He was distressed and depressed. A headache caused him to have problems concentrating and then he complained that he was hearing voices. “Voices?” The family chorused. “We can’t hear anything”
He accused the family of setting up microphones in the house to upset him … it wasn’t long before he agreed to visit a psychiatrist, who suggested hospitalization but his parents were unable to talk about his problem and that upset him deeply. He sensed that they found the whole situation shameful, something that he could not grasp. “I have an illness, he thought. But, a brain illness is not accepted the way other illnesses are, now is it?” In time, the family accepted that this was a physical illness in their son’s brain.
i know that one of the hardest things to accept about my son’s schizophrenia was what we missed out in his life. We did not see him fulfill his dreams. We did not attend a graduation ceremony. We missed hearing about the work he was doing, the people he was meeting, vacations, and we missed the joy of seeing him fall in love, meet the woman of his choice plus the happiness that was bound to follow. Slowly but surely, the son that I knew so well, became a stranger – not even a shadow of his former self.. My son, who had once been an athlete, a tennis player, a surfer and an voracious reader, changed into someone else. He became a haunted, unhappy being.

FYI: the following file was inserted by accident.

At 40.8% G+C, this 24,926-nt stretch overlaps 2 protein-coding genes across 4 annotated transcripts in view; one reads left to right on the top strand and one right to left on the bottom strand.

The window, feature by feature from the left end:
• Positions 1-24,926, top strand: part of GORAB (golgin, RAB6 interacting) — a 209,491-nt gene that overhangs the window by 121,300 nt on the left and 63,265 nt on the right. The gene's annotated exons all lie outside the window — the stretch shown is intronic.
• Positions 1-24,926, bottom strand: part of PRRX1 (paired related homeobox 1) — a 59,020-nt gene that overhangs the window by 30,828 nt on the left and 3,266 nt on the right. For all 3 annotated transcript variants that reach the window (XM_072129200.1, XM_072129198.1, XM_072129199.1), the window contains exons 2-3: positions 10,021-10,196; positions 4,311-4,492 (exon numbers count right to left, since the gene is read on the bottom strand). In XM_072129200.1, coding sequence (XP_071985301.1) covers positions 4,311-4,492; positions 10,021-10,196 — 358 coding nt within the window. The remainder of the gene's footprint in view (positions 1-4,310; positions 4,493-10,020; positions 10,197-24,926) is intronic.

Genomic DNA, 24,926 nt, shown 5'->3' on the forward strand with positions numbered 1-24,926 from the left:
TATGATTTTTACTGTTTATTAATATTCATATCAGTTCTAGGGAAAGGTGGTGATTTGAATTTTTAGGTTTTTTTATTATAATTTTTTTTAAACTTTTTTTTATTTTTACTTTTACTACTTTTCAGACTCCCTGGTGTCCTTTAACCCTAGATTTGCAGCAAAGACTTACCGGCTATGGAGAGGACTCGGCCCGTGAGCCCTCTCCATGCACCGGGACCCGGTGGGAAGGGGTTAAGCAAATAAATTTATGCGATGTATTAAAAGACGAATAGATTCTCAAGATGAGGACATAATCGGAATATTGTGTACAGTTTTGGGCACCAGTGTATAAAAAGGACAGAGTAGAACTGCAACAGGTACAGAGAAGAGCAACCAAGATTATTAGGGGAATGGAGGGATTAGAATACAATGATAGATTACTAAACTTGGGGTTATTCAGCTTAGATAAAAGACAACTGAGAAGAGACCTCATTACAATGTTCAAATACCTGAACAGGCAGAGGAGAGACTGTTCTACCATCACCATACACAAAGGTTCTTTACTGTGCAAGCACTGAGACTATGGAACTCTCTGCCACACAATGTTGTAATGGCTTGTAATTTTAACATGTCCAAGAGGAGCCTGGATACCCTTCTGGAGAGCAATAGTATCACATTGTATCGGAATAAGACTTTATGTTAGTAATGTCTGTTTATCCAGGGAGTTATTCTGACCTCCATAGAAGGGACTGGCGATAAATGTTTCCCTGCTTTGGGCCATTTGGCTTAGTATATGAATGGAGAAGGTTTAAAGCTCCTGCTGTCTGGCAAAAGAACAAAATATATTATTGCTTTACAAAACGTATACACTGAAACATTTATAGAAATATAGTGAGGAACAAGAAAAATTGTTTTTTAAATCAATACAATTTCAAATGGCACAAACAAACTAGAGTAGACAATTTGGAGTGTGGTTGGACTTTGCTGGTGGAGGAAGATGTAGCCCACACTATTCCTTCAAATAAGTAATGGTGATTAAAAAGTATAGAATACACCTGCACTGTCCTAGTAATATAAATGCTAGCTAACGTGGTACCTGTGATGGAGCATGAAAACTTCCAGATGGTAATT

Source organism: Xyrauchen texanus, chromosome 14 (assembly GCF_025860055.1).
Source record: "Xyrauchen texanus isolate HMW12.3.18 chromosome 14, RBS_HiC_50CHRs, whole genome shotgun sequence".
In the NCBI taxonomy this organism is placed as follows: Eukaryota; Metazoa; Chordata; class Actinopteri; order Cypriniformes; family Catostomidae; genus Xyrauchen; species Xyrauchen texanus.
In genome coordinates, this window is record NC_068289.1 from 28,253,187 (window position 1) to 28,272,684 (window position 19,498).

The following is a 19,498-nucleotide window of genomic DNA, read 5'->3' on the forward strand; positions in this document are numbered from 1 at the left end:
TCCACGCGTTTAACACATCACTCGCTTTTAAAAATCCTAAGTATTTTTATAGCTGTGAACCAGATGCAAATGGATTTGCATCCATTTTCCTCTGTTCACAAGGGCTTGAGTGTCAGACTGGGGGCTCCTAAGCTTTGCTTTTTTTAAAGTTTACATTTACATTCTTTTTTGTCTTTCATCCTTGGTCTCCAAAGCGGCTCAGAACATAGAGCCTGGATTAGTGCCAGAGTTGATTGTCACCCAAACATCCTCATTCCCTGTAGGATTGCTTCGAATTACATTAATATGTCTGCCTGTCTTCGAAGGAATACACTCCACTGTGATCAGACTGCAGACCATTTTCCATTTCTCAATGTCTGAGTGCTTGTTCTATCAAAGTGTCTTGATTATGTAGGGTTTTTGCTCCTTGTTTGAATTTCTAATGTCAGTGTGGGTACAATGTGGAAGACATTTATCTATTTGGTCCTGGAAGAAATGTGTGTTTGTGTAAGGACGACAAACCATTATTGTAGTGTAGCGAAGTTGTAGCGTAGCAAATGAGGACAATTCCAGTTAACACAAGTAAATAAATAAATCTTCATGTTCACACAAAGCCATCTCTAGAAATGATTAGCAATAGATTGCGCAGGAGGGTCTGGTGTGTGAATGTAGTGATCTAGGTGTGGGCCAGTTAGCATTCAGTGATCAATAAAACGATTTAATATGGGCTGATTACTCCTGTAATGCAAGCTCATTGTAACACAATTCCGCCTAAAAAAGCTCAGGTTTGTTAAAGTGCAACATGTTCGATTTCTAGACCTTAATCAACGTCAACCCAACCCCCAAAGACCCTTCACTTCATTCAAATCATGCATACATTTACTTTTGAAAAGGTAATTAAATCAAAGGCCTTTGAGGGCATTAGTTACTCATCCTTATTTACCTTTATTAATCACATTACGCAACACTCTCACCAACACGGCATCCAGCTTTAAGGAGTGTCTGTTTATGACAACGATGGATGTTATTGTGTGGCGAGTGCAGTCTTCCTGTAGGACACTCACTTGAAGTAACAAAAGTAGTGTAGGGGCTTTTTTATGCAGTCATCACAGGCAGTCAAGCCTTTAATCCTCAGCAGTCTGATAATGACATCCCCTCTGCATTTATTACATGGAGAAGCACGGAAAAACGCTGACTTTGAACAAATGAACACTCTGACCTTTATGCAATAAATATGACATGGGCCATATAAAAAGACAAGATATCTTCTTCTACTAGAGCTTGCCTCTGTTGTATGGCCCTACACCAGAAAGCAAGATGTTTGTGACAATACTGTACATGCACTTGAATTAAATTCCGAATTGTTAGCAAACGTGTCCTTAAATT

When Doron went to the hospital for the first time, we thought he would enter sick and exit well, or at least, much better. We wondered whether we might have let him down in some way. We stood by and watched him get sucked up into an abyss, into another world, one previously unknown to us. At one of the darkest points in our lives, I remember flopping down onto the edge of our bed and sobbing uncontrollably. My husband was holding me tightly and neither of us knew what to do. He was repeating; “He willl get better, you’ll see. He will. He must.”
Then we joined a support group. I remember the feeling of relief after we had introduced ourselves and realized that for the first time ever, all the people in that room knew how we were feeling. We met every fortnight and learned many coping skills from them … the most helpful thing we learned was: TAKE ONE DAY AT A TIME.
The second; PARENTS CANNOT CAUSE SCHIZOPHRENIA .
S C H I Z O P H R E N I A CANNOT BE CAUSED BY ANYTHING PARENTS DO OR DON’T DO.